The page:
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Intel to Stay in Penang

Intel Corp will not move its operations out of Penang despite a manufacturing exodus to China.

President and chief operating officer Paul Otellini reaffirmed this recently, saying he was satisfied with the skilled labor, tax incentives and reliable infrastructure in Malaysia. "Much of it [production] is going well in Malaysia, and that's why we've been here and that's why we'll continue to stay here," he said.

Otellini said Intel will hire 600 additional workers this year to boost its network processor design activities and research and development on Pentium 4 packaging in Malaysia. He reiterated that skilled manpower was the key reason for staying in Malaysia, not only to continue manufacturing chips but also to design new products. Intel has a design team of about 100 engineers in Malaysia, and has filed 11 patents in the US for network and microprocessor designs, with another 20 still pending.

Intel marks its 30th year of operation in Penang this year, and has a combined workforce of about 8,000 in test and assembly plants on the island and in neighboring Kulim Hi-Tech Park. It has invested a total of US$1.8 billion in Malaysia since it started operations. Reports suggested that Intel Malaysia was in the midst of aggressive cost-cutting measures including a plan to reduce an unspecified number of staff through voluntary separation schemes.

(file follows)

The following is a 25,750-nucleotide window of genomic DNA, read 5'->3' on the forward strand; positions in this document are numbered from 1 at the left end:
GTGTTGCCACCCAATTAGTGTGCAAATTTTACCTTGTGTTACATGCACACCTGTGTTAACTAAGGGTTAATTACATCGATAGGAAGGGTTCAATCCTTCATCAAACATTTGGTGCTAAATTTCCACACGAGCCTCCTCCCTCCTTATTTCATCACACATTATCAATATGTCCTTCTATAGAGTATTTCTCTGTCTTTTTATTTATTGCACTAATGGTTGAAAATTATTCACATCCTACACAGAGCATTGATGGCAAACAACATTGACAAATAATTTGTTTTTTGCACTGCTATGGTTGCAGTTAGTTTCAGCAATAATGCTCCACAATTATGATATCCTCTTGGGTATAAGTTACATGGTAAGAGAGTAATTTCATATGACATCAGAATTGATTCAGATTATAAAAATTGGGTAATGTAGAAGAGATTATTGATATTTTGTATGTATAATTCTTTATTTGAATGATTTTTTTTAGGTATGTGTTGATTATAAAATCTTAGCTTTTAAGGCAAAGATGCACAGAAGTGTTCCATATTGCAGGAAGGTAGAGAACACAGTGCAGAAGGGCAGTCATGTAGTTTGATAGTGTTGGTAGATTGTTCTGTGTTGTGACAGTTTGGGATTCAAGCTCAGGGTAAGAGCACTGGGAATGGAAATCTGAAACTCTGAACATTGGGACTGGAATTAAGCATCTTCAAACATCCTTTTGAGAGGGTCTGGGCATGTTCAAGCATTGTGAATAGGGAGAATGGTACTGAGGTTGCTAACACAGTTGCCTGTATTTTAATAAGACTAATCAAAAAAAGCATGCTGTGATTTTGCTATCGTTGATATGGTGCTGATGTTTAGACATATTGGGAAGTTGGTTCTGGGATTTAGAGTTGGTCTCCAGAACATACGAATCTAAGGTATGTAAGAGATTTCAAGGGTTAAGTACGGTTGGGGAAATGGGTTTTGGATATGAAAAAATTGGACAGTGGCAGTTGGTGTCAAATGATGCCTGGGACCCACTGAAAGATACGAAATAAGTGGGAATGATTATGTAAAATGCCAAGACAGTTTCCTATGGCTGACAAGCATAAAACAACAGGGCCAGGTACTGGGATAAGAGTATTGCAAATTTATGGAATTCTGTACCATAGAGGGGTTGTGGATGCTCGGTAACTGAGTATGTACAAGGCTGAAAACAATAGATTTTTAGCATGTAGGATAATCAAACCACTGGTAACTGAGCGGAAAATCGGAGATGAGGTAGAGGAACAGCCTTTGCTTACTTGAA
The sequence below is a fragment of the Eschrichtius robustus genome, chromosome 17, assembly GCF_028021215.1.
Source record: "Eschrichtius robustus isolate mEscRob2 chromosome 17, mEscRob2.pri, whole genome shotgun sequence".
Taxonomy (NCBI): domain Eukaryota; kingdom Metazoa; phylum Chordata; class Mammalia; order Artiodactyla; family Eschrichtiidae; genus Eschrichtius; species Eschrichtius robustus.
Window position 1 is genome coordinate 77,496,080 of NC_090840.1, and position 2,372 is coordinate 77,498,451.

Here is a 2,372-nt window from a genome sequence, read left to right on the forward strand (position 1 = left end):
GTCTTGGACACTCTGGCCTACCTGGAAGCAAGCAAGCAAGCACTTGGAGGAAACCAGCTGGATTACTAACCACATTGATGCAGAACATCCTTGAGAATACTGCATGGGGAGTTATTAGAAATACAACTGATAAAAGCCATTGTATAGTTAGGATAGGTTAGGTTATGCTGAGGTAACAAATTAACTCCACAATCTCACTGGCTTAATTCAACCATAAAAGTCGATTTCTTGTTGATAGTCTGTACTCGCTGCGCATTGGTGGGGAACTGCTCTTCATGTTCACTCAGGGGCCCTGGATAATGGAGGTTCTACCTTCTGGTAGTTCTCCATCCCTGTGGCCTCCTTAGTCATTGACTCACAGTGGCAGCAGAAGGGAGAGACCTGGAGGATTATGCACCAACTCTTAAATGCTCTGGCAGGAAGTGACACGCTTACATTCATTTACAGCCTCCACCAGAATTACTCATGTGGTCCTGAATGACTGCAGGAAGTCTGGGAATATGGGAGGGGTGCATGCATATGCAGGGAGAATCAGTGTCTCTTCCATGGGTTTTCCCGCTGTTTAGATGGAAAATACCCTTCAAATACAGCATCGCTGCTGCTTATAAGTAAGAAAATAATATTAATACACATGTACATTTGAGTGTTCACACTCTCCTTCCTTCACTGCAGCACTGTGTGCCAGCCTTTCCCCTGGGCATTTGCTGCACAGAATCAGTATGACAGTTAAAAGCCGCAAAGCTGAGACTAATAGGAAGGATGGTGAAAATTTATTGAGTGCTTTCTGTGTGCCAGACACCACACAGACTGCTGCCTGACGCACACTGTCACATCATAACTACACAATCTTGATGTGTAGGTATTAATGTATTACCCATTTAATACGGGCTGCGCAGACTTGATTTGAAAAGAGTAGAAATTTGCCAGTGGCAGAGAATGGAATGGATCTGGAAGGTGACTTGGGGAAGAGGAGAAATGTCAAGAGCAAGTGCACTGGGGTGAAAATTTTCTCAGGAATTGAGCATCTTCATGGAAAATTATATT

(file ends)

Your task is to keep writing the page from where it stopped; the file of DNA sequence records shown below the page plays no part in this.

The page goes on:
Upturn Expected

Last year, manufacturing hub Penang took brutal job losses as plants pulled out, orders shrank, and Malaysiaケs industrial output fell by 4%. China is seen as the main culprit, sucking fresh foreign direct investments away from Southeast Asian nations struggling under the weight of the moribund tech markets.

Otellini, however, painted an optimistic picture suggesting that the company is expecting growth this year after its worst ever year in 2001. "Last year was so poor that it is very likely the industry will grow year-on-year this year, just because it's not shrinking," he said. "We are reasonably optimistic about 2002. People are buying computers again. In the first quarter we saw servers coming back and notebooks coming back, and that's a good sign." Various analysts and vendors have mirrored this sanguine outlook and believe the market has bottomed out and will pick up in the latter half of 2002.

by Julian Matthews, Kuala Lumpur

Intel Malaysia: http://www.intel.com/my/eng/index.htm

(May 2002 issue, Nikkei Electronics Asia)

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